“Dance is how I deal with my emotions. Sometimes people comment on my white skin patches (he has vitiligo). I dance to deal with that sadness. I am not giving up,” says Singh, who wants to become a choreographer like Shiamak Davar. “Even my parents share my dream now. I can’t let them down.”

 This undying spirit is a result of the changing perception towards dance in general. “It’s no longer like she’s a nachnewali (dancer). That stigma has long gone, especially after reality TV shows came in,” says Sakshi Rauthan, who, along with her husband, Sameer Mahajan, runs 18 Rockstar Academy centres across Punjab, offering three- to six-month courses from the basic to the advanced levels. They have over 1,800 students, learning everything from freestyle, hip hop and Bollywood to bhangra and Kathak. Close to 70% learn Western dance forms, with at least 100 of them planning a career in dance, says Rauthan. “Today’s parents are from a different generation. They want their children to do well but they are also willing to give them the freedom to choose the path they want to take.”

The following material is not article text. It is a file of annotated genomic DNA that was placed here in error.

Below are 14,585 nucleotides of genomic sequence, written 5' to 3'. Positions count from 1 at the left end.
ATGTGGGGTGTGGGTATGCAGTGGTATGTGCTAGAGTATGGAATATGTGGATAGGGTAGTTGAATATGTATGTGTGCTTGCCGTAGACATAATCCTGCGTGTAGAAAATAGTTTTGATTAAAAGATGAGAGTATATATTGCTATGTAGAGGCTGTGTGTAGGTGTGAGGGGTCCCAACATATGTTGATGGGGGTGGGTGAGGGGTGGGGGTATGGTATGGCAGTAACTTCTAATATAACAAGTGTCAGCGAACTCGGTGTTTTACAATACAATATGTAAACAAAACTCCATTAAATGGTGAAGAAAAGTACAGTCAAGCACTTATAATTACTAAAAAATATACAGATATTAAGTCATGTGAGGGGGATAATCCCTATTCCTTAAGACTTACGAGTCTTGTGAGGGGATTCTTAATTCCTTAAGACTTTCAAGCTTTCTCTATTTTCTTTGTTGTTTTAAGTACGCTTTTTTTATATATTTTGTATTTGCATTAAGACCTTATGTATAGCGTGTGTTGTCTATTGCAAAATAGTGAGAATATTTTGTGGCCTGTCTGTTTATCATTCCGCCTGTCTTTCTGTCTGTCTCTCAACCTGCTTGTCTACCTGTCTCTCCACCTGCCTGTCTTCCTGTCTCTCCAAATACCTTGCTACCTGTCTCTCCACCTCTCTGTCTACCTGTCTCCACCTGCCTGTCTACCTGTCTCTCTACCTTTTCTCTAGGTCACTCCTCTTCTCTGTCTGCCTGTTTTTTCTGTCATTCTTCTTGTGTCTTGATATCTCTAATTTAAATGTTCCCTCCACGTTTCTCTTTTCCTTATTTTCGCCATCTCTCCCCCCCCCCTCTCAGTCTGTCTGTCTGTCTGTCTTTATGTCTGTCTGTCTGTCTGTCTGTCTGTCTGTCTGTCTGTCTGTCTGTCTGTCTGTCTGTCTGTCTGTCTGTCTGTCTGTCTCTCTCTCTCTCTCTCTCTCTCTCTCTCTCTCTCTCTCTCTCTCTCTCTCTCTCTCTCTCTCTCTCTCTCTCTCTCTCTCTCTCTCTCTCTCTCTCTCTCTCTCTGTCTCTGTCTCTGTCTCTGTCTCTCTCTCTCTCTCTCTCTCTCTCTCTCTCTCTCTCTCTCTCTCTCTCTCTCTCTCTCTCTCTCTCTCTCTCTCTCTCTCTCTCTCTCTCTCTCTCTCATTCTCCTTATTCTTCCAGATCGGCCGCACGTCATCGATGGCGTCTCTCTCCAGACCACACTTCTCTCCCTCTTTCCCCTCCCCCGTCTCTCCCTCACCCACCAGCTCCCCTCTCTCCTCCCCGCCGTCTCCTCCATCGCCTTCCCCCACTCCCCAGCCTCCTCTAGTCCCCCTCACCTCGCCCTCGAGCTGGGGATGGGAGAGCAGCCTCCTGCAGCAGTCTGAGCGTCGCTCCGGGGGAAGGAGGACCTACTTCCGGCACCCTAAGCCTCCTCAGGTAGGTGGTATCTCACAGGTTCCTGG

Twins Tanya-Tanisha are Rauthan’s students in Chandigarh. Since the age of four, the girls have been learning hip hop, acrobatics, contemporary, salsa, Kathak and freestyle. Now, at 14, Tanya and Tanisha, who use only one name, have participated in two reality TV dance shows and over 20 competitions across the world. They have just returned from the Asia Pacific Dance Congress in Dubai, which saw participation from 30 countries. The twins won a silver in the duet category. At present, they are preparing for next month’s International Dance Competition in South Korea. 

Twins Tanya-Tanisha of Chandigarh
Twins Tanya-Tanisha of Chandigarh

 Like most dedicated dancers, they maintain a disciplined lifestyle: They wake up at 6am, practise Kathak for 45 minutes, eat breakfast and head to school. After school, they head to the studio and practise, from 4-6pm, any one of the five Western dance forms, depending on the schedule, and return home for tuition till 9pm. By 11pm, they are in bed. “They are very driven. As long as it makes them happy, who am I to say no?” says their mother, Anamika Kashyap, refusing to say how much she spends on their dance.